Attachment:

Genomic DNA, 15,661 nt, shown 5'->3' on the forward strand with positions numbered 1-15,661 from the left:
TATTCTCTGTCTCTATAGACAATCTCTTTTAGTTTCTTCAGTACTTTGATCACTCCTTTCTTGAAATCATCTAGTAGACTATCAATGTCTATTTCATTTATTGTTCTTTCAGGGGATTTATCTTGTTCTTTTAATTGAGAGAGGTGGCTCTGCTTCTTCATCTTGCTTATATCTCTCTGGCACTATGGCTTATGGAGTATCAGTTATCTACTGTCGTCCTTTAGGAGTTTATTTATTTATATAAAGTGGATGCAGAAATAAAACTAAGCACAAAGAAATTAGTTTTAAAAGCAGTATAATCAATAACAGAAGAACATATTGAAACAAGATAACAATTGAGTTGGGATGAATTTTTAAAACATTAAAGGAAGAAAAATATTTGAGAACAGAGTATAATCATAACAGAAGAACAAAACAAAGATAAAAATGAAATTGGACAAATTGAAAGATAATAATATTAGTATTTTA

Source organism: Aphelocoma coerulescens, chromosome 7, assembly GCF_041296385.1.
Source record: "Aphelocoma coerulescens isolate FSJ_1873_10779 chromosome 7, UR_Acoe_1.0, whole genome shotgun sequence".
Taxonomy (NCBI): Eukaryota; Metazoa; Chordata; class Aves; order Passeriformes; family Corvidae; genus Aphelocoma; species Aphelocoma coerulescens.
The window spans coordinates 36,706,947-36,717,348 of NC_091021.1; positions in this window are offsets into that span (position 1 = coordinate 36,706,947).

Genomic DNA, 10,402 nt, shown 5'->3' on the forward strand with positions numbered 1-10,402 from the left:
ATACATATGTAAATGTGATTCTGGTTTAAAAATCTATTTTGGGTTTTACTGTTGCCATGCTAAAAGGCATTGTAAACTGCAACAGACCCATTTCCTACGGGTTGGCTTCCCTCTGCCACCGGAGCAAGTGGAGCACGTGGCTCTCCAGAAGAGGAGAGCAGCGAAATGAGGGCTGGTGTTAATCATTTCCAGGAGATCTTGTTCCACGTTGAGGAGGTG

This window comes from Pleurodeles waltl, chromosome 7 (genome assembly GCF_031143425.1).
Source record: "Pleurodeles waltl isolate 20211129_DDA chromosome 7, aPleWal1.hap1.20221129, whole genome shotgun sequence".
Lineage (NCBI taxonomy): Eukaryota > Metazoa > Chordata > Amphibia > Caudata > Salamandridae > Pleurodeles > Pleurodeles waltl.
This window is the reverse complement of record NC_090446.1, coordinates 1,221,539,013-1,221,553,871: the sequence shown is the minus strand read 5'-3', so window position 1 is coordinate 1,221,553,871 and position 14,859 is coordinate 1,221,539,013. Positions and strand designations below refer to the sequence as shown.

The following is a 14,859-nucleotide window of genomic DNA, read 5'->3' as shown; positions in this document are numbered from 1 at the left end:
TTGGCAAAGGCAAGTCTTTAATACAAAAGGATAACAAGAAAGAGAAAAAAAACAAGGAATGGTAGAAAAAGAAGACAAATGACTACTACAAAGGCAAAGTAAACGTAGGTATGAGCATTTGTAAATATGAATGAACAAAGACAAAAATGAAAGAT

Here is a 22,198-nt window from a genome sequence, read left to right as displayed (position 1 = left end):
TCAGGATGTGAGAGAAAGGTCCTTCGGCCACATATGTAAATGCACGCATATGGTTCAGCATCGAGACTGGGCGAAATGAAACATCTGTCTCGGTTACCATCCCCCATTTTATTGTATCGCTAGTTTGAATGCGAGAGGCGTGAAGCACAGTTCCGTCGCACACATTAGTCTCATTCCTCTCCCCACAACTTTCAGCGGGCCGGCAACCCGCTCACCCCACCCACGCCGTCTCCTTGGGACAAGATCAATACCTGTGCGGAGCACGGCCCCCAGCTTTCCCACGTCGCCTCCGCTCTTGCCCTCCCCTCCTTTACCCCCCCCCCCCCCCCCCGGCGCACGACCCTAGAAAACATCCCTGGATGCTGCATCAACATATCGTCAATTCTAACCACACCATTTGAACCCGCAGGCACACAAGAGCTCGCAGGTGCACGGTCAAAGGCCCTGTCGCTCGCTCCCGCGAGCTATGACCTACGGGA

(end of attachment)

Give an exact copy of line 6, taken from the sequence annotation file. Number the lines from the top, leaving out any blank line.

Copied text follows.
The window spans coordinates 36,706,947-36,717,348 of NC_091021.1; positions in this window are offsets into that span (position 1 = coordinate 36,706,947).